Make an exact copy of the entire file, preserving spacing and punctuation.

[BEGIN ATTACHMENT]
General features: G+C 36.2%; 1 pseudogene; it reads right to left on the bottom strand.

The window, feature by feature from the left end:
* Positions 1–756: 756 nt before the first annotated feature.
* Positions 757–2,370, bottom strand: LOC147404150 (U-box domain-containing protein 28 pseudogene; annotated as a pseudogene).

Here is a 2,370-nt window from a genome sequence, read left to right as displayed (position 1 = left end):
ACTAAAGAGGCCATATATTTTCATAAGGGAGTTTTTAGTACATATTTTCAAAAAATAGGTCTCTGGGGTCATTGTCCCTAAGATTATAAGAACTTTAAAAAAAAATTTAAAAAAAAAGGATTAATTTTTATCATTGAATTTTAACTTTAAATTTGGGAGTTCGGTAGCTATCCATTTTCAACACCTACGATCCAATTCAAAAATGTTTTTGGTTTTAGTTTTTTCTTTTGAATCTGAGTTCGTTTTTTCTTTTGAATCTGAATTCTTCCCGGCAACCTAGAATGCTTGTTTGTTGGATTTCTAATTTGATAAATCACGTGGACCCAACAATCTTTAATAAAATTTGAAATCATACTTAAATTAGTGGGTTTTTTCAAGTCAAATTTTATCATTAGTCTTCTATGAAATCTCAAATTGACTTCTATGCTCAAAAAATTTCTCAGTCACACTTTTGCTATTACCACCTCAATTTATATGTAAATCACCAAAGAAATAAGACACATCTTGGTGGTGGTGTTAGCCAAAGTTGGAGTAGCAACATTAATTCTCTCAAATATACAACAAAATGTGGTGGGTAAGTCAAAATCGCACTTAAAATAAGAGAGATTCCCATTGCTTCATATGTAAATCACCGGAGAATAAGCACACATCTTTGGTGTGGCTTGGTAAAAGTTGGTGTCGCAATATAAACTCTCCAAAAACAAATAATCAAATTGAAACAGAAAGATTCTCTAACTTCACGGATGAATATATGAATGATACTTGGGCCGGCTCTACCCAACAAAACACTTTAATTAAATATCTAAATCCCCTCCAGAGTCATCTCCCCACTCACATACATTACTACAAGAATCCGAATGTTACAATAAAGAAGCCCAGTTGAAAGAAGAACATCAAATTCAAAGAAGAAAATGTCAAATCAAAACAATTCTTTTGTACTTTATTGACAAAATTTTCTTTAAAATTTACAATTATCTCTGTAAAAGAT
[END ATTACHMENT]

General features: G+C 36.2%; 1 pseudogene; it reads right to left on the bottom strand.

The window, feature by feature from the left end:
* Positions 1–756: 756 nt before the first annotated feature.
* Positions 757–2,370, bottom strand: LOC147404150 (U-box domain-containing protein 28 pseudogene; annotated as a pseudogene).

Here is a 2,370-nt window from a genome sequence, read left to right as displayed (position 1 = left end):
ACTAAAGAGGCCATATATTTTCATAAGGGAGTTTTTAGTACATATTTTCAAAAAATAGGTCTCTGGGGTCATTGTCCCTAAGATTATAAGAACTTTAAAAAAAAATTTAAAAAAAAAGGATTAATTTTTATCATTGAATTTTAACTTTAAATTTGGGAGTTCGGTAGCTATCCATTTTCAACACCTACGATCCAATTCAAAAATGTTTTTGGTTTTAGTTTTTTCTTTTGAATCTGAGTTCGTTTTTTCTTTTGAATCTGAATTCTTCCCGGCAACCTAGAATGCTTGTTTGTTGGATTTCTAATTTGATAAATCACGTGGACCCAACAATCTTTAATAAAATTTGAAATCATACTTAAATTAGTGGGTTTTTTCAAGTCAAATTTTATCATTAGTCTTCTATGAAATCTCAAATTGACTTCTATGCTCAAAAAATTTCTCAGTCACACTTTTGCTATTACCACCTCAATTTATATGTAAATCACCAAAGAAATAAGACACATCTTGGTGGTGGTGTTAGCCAAAGTTGGAGTAGCAACATTAATTCTCTCAAATATACAACAAAATGTGGTGGGTAAGTCAAAATCGCACTTAAAATAAGAGAGATTCCCATTGCTTCATATGTAAATCACCGGAGAATAAGCACACATCTTTGGTGTGGCTTGGTAAAAGTTGGTGTCGCAATATAAACTCTCCAAAAACAAATAATCAAATTGAAACAGAAAGATTCTCTAACTTCACGGATGAATATATGAATGATACTTGGGCCGGCTCTACCCAACAAAACACTTTAATTAAATATCTAAATCCCCTCCAGAGTCATCTCCCCACTCACATACATTACTACAAGAATCCGAATGTTACAATAAAGAAGCCCAGTTGAAAGAAGAACATCAAATTCAAAGAAGAAAATGTCAAATCAAAACAATTCTTTTGTACTTTATTGACAAAATTTTCTTTAAAATTTACAATTATCTCTGTAAAAGAT